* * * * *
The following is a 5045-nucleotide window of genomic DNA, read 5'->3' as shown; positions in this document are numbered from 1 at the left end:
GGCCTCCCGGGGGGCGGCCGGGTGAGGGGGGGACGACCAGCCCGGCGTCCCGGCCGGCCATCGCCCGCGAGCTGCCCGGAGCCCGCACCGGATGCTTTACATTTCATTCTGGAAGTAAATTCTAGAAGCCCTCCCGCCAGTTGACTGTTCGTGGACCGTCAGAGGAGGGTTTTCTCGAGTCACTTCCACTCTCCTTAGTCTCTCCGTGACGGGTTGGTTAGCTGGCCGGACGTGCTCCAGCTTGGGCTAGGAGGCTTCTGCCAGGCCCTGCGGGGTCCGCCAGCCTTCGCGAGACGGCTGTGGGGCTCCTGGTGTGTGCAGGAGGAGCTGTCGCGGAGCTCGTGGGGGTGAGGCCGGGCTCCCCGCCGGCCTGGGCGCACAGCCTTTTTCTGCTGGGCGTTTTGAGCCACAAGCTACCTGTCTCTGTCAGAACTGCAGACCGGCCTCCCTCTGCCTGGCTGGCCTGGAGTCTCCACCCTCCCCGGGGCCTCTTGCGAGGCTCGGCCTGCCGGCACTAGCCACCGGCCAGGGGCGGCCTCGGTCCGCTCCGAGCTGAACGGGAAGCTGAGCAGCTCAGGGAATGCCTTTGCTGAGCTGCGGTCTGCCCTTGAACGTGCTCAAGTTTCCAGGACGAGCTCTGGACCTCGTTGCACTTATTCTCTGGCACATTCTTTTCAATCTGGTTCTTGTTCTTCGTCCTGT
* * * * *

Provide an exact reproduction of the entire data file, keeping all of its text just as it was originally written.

The following is a 5045-nucleotide window of genomic DNA, read 5'->3' as shown; positions in this document are numbered from 1 at the left end:
GGCCTCCCGGGGGGCGGCCGGGTGAGGGGGGGACGACCAGCCCGGCGTCCCGGCCGGCCATCGCCCGCGAGCTGCCCGGAGCCCGCACCGGATGCTTTACATTTCATTCTGGAAGTAAATTCTAGAAGCCCTCCCGCCAGTTGACTGTTCGTGGACCGTCAGAGGAGGGTTTTCTCGAGTCACTTCCACTCTCCTTAGTCTCTCCGTGACGGGTTGGTTAGCTGGCCGGACGTGCTCCAGCTTGGGCTAGGAGGCTTCTGCCAGGCCCTGCGGGGTCCGCCAGCCTTCGCGAGACGGCTGTGGGGCTCCTGGTGTGTGCAGGAGGAGCTGTCGCGGAGCTCGTGGGGGTGAGGCCGGGCTCCCCGCCGGCCTGGGCGCACAGCCTTTTTCTGCTGGGCGTTTTGAGCCACAAGCTACCTGTCTCTGTCAGAACTGCAGACCGGCCTCCCTCTGCCTGGCTGGCCTGGAGTCTCCACCCTCCCCGGGGCCTCTTGCGAGGCTCGGCCTGCCGGCACTAGCCACCGGCCAGGGGCGGCCTCGGTCCGCTCCGAGCTGAACGGGAAGCTGAGCAGCTCAGGGAATGCCTTTGCTGAGCTGCGGTCTGCCCTTGAACGTGCTCAAGTTTCCAGGACGAGCTCTGGACCTCGTTGCACTTATTCTCTGGCACATTCTTTTCAATCTGGTTCTTGTTCTTCGTCCTGT